PT can possibly get the disc to recede. If that works, great. If not, surgery may be an option. I had 2 surgeries in the 90s and was able to function for 12 years until just recently when another disc went. I may have to have more surgery, but may just deal as well. I was approved for disability, which relieves the pressure to work full time (in fact prohibits it), and I only took that step after 18 years and multiple issues. Talk to your doc about an MRI, be as conservative as you can stand, and good luck.

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prplehaze, Community Member
8/ 8/09 10:01am

I agree that this could be a disc problem and, if so, then stretching is not likely to do any good.  I have had four surgeries, the last of which was a two level spinal fusion, which unfortunately had complications so the pain has never actually gone away.  i would try stretching if I could, but I can't.  Pain meds don't really help sleeping since they only reduce pain to tolerable level and not really to where I can sleep.  One thing I would suggest is to see how different positions affect you.  Through trial and error I discovered that the only position in which I had any hope of falling asleep and staying aasleep for a couple of hours was sitting propped up with several pillows and with my knees propped up on another pillow.  I can't sleep on my side or on my stomach which were my preferred positions before my last surgery.  You just have to keep trying different positions with different combinations of pillows.

 

I storngly urge you to have a scan done - MRI is preferable to determine if there is a disc implicated.  However, only go through surgery as the absolute last resort.  The latest literature indicates that disc issues are just as likely to resolve themselves without surgerya as with and once you have a single surgery, you are more than likely going to have more.  Good luck.

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jerry hesch, Community Member
8/ 9/09 10:16pm

ALSO CONSIDER DISCOGRAM, AND CT SCAN, EACH TEST TELLS SOMETHING DIFFERENT. USUALLY A DISCOGRAM IS OF COURSE COUPLED WITH FLUROSCOPY BUT ALSO WITH CAT SCAN IMAGERY WITH/WITHOUT CONTRAST. THAQNK gOD, THEY ARE BEING RE-"POPULARIZED" FOR THE CERVICAL SPINE, VERY RELEVANT FOR SOME SUCH AS MYSELF-I ASKED FOR ONE: BINGO!!!!!!!!!!!!!

JERRY HESCH, MHS 

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zenkitty, Community Member
8/ 7/09 8:32am

I make sure I follow a strict bedtime routine.  I relax with a good book or an hour of tv before bed.  I also take flexeril and ultram before bed.  That combination helps with pain and relaxes me enough that I can let go into sleep. If I get up to use the bathroom at night, I fall right back to sleep.  I have done this for several years and it really helps.  I still have an occasional night where I have trouble falling a sleep and/or staying that way but they are very rare.  I feel rested and ready to go when I get up in the morning. I hope this helps.  In peace, zenkitty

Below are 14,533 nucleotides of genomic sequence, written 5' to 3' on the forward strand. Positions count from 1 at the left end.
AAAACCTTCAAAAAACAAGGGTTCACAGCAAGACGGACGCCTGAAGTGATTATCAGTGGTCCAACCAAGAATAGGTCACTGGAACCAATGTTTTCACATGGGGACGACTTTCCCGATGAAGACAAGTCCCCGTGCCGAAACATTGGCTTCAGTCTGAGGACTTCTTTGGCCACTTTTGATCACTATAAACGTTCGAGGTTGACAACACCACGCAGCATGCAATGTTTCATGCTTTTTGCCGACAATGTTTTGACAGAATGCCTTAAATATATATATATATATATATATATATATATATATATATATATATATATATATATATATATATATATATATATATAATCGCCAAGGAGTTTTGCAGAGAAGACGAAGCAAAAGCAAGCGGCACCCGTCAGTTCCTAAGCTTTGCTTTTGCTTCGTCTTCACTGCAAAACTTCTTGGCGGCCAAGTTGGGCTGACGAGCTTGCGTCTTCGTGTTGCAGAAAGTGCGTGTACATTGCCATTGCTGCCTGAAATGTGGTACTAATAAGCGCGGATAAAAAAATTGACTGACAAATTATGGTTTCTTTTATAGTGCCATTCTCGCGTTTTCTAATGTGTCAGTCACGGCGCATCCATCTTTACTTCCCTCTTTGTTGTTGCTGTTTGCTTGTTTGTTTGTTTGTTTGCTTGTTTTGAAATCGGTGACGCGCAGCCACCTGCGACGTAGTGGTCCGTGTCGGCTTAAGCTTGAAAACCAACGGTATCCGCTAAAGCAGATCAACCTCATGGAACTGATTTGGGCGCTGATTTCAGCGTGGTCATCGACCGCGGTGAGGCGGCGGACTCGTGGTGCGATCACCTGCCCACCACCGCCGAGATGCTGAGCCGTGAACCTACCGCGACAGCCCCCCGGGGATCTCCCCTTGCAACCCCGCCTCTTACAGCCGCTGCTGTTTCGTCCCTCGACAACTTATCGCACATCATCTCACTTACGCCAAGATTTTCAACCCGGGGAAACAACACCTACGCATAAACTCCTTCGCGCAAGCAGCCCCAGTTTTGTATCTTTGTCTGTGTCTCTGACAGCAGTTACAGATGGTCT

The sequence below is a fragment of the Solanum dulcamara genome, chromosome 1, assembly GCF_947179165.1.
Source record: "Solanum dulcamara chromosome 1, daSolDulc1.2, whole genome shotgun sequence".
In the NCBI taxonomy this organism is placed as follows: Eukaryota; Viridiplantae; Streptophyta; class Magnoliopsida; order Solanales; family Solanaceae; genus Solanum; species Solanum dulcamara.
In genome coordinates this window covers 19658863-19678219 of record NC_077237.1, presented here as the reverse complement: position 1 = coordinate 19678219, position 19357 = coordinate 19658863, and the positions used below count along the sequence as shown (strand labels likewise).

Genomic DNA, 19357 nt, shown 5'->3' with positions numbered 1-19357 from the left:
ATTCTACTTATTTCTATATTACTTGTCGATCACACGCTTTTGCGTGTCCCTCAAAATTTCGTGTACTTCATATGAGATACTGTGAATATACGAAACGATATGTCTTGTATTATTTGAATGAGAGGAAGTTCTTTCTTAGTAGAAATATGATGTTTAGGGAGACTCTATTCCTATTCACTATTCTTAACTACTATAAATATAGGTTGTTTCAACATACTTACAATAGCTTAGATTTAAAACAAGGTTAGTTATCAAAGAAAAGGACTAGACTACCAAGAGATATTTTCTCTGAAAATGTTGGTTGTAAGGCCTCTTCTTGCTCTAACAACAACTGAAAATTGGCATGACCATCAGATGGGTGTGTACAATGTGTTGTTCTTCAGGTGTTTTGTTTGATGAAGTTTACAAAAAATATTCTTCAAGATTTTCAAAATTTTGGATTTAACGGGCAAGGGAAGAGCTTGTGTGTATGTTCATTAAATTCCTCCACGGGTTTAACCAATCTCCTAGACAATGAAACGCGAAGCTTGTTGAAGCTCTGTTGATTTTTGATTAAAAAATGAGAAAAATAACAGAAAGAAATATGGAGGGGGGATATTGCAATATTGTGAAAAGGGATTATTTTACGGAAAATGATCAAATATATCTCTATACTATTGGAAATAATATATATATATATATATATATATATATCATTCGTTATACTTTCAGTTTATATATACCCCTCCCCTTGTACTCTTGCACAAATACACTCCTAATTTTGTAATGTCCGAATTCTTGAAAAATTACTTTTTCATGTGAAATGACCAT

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nancyk, Community Member
8/ 9/09 5:38pm

Have you considered myofascial trigger point release of the iliotibial band or psoas muscle?

 

Also I sleep only on my right side with a regular pillow between my knees and my knees together...a kind of fetal position and take 2 mg klonopin about 3 hrs prior to bedtime or at bedtime. However klonopin is addictive in that you will go into withdrawal if you try to get off it. But it works for me. In addition to your pain I also have tarsal tunnel syndrome so the pain runs from my groin to my foot. Klonopin also raises your alpha, which we already have too much of, but cost/benefit ratio!

 

Also I love my hot shower and exercises before bed!

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jerry hesch, Community Member
8/ 9/09 10:26pm

"I also have tarsal tunnel syndrome so the pain runs from my groin to my foot." wHO NAMED THIS TARSAL TUNNEL SYNDROME?  You could have several other things going on, an ilioinguinal neuropathy coupled with genitofemoral (femoral portion) could refer groin to calf, the calf pain from the terminus of the femoral (femoral portion of genitofemoral) nerve (saphenous nerve), and if there is any pain closer to the symphysis pubis or within the scrotal sac (part of the epididymus or "nut" - in the vernacular), yes the anatomy in this region having considerable overlap from other proximal nerves and furthermore from even 2 different regions of the spine. However, from groin TO the foot is not explained under the rubric tarsal tunnel. You may call me if you like as it is difficult to elaborate in written format. I cannot help but wonder if you might be underdiagnosed. 

gotta go

jerry Hesch, MHS

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nancyk, Community Member
8/12/09 2:38am

Jerry:

 

I don't think I am underdiagnosed. Yes,I have post-infectious IBS, 3 abdominal surgeries, herniated lumbral sacral discs, FMS, bow legs, knocked-knees, etc. But I have been to 8 good orthopedic and podiatric specialists and  have had EMGS and ultrasounds to confirm tarsal tunnel and to eliminate the possibility of double crush. I won't go on from there as the list becomes a litany. I often forget all I have. It's like Oh--that too! Sometimes I'm glad when I have severe pain in one place, because I forget about the pains in other places. Like the IBS becomes a non-issue. It's like when they stop knocking you on the head with a hammer, you notice your knees are burning,,etc.

 

My definiton of Fibro is "whatever you have, FMS will make it worse."

 

Right now I am in a good phase generally, and I hope it continues. Thanks for you concern!

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sjd, Community Member
8/11/09 8:05pm

I have tried various remedies. Hope some works for you.

1. i take lyrica 2xday, mobicic 1xday tends to help with the bone pain, mepergan no more than 1/day. Lyrica helps with the burning stabbing pain.

2. topical ketaprophen creme, mixed at a pharmacy-it is tacky feeling and takes forever to dry but if someone can massage it it does good before i go to bed.

3. physical therapy does help, they told me where i could get the heavier weight heating pads with moisture,

4. freaky but-wear non-binding diabetic socks to bed at night-it almost alleviates leg cramps, a cup of tonic water before bed stops them too-it has quinine in it

5. flector patches, feels like a cold wet fish on your back, but it helps, i have to tape mine on though.

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By kk, Community Member— Last Modified: 03/30/14, First Published: 08/03/09